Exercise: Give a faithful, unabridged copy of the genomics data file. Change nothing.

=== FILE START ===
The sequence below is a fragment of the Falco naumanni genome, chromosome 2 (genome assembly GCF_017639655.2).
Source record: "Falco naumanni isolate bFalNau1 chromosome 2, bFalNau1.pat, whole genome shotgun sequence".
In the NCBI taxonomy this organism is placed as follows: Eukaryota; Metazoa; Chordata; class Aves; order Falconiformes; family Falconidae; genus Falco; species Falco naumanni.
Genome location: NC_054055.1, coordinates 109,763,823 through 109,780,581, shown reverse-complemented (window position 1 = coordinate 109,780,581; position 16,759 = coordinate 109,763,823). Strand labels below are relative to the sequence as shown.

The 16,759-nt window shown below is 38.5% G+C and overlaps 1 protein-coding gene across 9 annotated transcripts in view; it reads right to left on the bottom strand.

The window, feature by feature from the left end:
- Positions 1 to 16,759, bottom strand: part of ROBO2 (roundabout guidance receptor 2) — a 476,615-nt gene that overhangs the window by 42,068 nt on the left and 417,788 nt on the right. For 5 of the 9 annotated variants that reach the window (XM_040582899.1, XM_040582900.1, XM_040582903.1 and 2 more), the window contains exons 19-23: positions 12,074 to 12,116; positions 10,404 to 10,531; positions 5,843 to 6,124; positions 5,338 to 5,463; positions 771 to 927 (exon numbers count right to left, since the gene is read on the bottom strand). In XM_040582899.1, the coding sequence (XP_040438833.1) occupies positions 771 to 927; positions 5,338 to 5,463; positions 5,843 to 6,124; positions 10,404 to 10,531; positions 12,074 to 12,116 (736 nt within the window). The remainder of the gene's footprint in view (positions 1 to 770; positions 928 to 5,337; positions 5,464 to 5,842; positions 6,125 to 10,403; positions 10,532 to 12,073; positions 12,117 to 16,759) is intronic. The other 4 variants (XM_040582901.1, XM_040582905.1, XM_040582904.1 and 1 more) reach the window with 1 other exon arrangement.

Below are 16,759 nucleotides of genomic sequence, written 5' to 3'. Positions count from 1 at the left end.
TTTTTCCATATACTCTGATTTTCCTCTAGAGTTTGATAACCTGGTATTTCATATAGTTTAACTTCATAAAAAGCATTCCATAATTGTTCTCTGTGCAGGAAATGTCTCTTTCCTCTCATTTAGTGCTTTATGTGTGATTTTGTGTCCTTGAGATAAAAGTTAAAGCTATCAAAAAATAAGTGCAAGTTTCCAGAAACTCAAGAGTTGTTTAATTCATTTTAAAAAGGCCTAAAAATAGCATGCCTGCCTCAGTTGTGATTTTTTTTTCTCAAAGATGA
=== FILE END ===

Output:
The sequence below is a fragment of the Falco naumanni genome, chromosome 2 (genome assembly GCF_017639655.2).
Source record: "Falco naumanni isolate bFalNau1 chromosome 2, bFalNau1.pat, whole genome shotgun sequence".
In the NCBI taxonomy this organism is placed as follows: Eukaryota; Metazoa; Chordata; class Aves; order Falconiformes; family Falconidae; genus Falco; species Falco naumanni.
Genome location: NC_054055.1, coordinates 109,763,823 through 109,780,581, shown reverse-complemented (window position 1 = coordinate 109,780,581; position 16,759 = coordinate 109,763,823). Strand labels below are relative to the sequence as shown.

The 16,759-nt window shown below is 38.5% G+C and overlaps 1 protein-coding gene across 9 annotated transcripts in view; it reads right to left on the bottom strand.

The window, feature by feature from the left end:
- Positions 1 to 16,759, bottom strand: part of ROBO2 (roundabout guidance receptor 2) — a 476,615-nt gene that overhangs the window by 42,068 nt on the left and 417,788 nt on the right. For 5 of the 9 annotated variants that reach the window (XM_040582899.1, XM_040582900.1, XM_040582903.1 and 2 more), the window contains exons 19-23: positions 12,074 to 12,116; positions 10,404 to 10,531; positions 5,843 to 6,124; positions 5,338 to 5,463; positions 771 to 927 (exon numbers count right to left, since the gene is read on the bottom strand). In XM_040582899.1, the coding sequence (XP_040438833.1) occupies positions 771 to 927; positions 5,338 to 5,463; positions 5,843 to 6,124; positions 10,404 to 10,531; positions 12,074 to 12,116 (736 nt within the window). The remainder of the gene's footprint in view (positions 1 to 770; positions 928 to 5,337; positions 5,464 to 5,842; positions 6,125 to 10,403; positions 10,532 to 12,073; positions 12,117 to 16,759) is intronic. The other 4 variants (XM_040582901.1, XM_040582905.1, XM_040582904.1 and 1 more) reach the window with 1 other exon arrangement.

Below are 16,759 nucleotides of genomic sequence, written 5' to 3'. Positions count from 1 at the left end.
TTTTTCCATATACTCTGATTTTCCTCTAGAGTTTGATAACCTGGTATTTCATATAGTTTAACTTCATAAAAAGCATTCCATAATTGTTCTCTGTGCAGGAAATGTCTCTTTCCTCTCATTTAGTGCTTTATGTGTGATTTTGTGTCCTTGAGATAAAAGTTAAAGCTATCAAAAAATAAGTGCAAGTTTCCAGAAACTCAAGAGTTGTTTAATTCATTTTAAAAAGGCCTAAAAATAGCATGCCTGCCTCAGTTGTGATTTTTTTTTCTCAAAGATGA